• F. Effenberger, Hamiltonian submanifolds of regular polytopes, Doctoral Thesis, Stuttgart 2010

Combinatorial manifolds satisfying complementarity, and triangulated projective planes

The problem arises from three different points of view:
  • Find triangulations of 2k-manifolds with 3k+3 vertices. This is the minimum number for any manifold which is not a sphere, see
    • U. Brehm and W. Kühnel, Combinatorial manifolds with few vertices, Topology 26, 465-473 (1987)
  • Find tight polyhedral embeddings of the projective planes over the real, complex numbers, quaternions, or octonions in the same codimension as the classical Veronese-type embeddings of them. Halfway between two antipodal copies of them we find polyhedral analogous of the Cartan isoparametric hypersurfaces in spheres (which are tubes around the Veronese-type embeddings), see
    • T.F. Banchoff and W. Kühnel, Tight polyhedral models of isoparametric families, and PL--taut submanifolds,
      Advances in Geometry 7, 613--639 (2007)
  • Find triangulated (pseudo-)manifolds satisfying the following combinatorial complementarity condition:
    • A subset $A \subset V$ of the set of vertices V spans a simplex if and only if the complement $V \setminus A$ does not.
    This can be regarded as a kind of a combinatorial duality condition. Among other implications, it leads to a triangulated sphere as the deleted join (the so-called Bier-sphere after work of Thomas Bier).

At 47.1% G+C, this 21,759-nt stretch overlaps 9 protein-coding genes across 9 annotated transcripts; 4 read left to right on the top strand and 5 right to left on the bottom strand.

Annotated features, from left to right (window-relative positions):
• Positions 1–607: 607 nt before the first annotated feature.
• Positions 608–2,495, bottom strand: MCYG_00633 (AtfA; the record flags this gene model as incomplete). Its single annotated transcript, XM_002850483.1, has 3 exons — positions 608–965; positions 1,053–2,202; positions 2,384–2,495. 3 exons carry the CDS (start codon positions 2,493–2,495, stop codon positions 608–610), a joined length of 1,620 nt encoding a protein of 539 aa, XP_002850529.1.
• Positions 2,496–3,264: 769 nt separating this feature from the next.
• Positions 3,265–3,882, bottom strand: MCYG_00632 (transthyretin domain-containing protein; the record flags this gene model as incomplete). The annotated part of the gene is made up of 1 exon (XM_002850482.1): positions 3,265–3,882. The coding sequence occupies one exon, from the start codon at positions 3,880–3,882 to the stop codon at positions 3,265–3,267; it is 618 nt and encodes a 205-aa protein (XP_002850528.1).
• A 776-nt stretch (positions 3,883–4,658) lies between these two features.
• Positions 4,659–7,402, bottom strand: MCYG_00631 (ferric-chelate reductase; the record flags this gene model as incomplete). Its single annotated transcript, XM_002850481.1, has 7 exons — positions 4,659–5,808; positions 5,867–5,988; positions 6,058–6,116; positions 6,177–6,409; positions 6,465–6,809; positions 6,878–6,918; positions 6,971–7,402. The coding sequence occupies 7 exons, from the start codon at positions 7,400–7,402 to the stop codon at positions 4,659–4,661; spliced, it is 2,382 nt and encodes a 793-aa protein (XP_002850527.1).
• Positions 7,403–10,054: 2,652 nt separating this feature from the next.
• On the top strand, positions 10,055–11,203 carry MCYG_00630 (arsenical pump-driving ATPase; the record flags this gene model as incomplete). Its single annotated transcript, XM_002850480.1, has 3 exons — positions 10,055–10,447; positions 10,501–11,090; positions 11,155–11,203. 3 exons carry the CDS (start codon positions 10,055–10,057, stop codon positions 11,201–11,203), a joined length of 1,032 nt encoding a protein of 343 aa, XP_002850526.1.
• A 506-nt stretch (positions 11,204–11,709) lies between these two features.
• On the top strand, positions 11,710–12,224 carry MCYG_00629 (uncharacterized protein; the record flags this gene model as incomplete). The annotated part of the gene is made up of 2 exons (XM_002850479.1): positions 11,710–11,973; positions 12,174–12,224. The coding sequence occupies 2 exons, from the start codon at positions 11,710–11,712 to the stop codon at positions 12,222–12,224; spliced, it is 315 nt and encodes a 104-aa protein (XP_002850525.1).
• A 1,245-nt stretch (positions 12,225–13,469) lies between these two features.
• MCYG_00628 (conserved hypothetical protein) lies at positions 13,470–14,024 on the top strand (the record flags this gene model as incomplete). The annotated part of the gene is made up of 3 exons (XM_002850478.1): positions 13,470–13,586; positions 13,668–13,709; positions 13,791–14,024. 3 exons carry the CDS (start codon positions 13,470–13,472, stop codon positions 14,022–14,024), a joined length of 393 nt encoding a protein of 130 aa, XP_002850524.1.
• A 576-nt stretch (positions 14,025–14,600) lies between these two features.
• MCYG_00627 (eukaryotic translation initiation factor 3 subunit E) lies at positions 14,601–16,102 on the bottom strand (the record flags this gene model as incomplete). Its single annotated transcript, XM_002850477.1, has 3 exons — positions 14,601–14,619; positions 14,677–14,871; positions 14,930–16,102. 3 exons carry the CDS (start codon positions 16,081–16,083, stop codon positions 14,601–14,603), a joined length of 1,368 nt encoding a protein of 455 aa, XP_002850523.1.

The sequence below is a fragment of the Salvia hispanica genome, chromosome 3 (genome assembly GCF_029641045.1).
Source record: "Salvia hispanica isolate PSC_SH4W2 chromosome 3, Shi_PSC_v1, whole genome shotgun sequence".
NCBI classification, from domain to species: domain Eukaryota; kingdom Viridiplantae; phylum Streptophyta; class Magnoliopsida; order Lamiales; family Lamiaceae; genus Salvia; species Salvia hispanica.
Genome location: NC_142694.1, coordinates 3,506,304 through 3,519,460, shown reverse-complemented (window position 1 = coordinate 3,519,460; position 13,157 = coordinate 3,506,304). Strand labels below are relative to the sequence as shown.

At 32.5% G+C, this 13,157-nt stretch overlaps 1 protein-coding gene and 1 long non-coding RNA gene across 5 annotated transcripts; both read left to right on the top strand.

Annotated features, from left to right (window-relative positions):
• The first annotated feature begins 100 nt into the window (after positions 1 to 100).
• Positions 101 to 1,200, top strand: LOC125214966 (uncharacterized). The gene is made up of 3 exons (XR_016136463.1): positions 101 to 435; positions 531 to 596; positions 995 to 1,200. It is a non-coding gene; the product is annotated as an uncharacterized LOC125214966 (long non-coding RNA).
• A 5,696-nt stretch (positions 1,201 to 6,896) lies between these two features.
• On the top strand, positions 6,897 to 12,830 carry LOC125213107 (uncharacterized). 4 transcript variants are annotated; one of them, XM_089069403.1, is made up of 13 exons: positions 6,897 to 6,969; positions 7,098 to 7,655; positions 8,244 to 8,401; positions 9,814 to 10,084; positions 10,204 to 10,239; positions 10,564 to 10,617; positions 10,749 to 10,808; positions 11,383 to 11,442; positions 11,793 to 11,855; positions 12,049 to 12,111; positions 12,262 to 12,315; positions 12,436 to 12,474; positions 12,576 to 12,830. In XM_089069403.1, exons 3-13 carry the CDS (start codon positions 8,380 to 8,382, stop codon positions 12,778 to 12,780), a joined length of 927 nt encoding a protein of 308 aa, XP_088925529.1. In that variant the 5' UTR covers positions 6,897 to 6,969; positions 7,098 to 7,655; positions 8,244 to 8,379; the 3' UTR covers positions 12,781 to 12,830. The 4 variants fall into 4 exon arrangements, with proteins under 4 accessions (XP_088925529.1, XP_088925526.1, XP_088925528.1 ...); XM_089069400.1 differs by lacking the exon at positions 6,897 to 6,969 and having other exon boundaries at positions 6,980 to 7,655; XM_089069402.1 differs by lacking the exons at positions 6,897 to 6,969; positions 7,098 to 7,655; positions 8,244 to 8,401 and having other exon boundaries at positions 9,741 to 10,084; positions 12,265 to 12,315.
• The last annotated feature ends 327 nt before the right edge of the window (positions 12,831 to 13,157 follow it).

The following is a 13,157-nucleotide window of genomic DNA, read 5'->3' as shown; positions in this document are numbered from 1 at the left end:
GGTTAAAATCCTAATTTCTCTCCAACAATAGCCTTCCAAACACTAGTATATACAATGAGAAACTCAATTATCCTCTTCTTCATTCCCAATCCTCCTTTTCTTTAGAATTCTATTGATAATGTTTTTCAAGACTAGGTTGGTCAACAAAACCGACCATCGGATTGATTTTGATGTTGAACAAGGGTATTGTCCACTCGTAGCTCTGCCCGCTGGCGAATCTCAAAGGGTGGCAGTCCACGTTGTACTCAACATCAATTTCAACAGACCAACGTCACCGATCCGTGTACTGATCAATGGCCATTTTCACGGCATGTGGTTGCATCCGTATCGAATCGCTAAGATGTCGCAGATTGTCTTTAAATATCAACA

So far the only known examples are the 6-vertex RP2, the 9-vertex CP2 and a number of 15-vertex triangulations of an 8-manifold, presumably HP2. The case of a 27-vertex triangulation of the octonion plane is still open, see
  • U. Brehm and W. Kühnel, 15-vertex triangulations of an 8-manifold, Math. Annalen 294, 167-193 (1992)

Triangulations of the d-dimensional torus

There is the following conjecture: Any combinatorial triangulation of the d-dimensional torus must have at least 2d+3 vertices. Examples attaining this bound are available, see
  • W. Kühnel and G. Lassmann, Combinatorial d-tori with a large symmetry group, Discrete Comp. Geom. 3, 169-176 (1988)
  • G. Dartois and A. Grigis, Separating maps of the lattice E8 and triangulations of the eight-dimensional torus, Discrete Comp. Geom. 23, 555-567 (2000)
In the case of lattice triangulations the conjecture is proved in
  • U. Brehm and W. Kühnel, Lattice triangulations of E3 and of the 3-torus , Israel J. Math. 189, 97-133 (2012).

Manifolds associated with abstract regular polytopes

Abstract regular polytopes are natural generalizations of the Platonic solids and the other classical regular polytopes. The requirement is that the automorphism group acts transitively on flags. So in particular one can transform any point to any other and then, while keeping the point fixed, any edge to any other and so on. For a monograph on the subject see
  • P. McMullen and E. Schulte, Abstract Regular Polytopes, 570 pages, Cambridge University Press 2001
Among the abstract regular polytopes there are 4-polytopes with toroidal facets. When transforming these abstract toroidal facets into solid tori, a 3-manifold can be associated with the polytope, see
  • U. Brehm, W. Kühnel and E. Schulte, Manifold structures on abstract regular polytopes, Aequationes math. 49, 12-35 (1995)
The higher-dimensional case is still work in progress.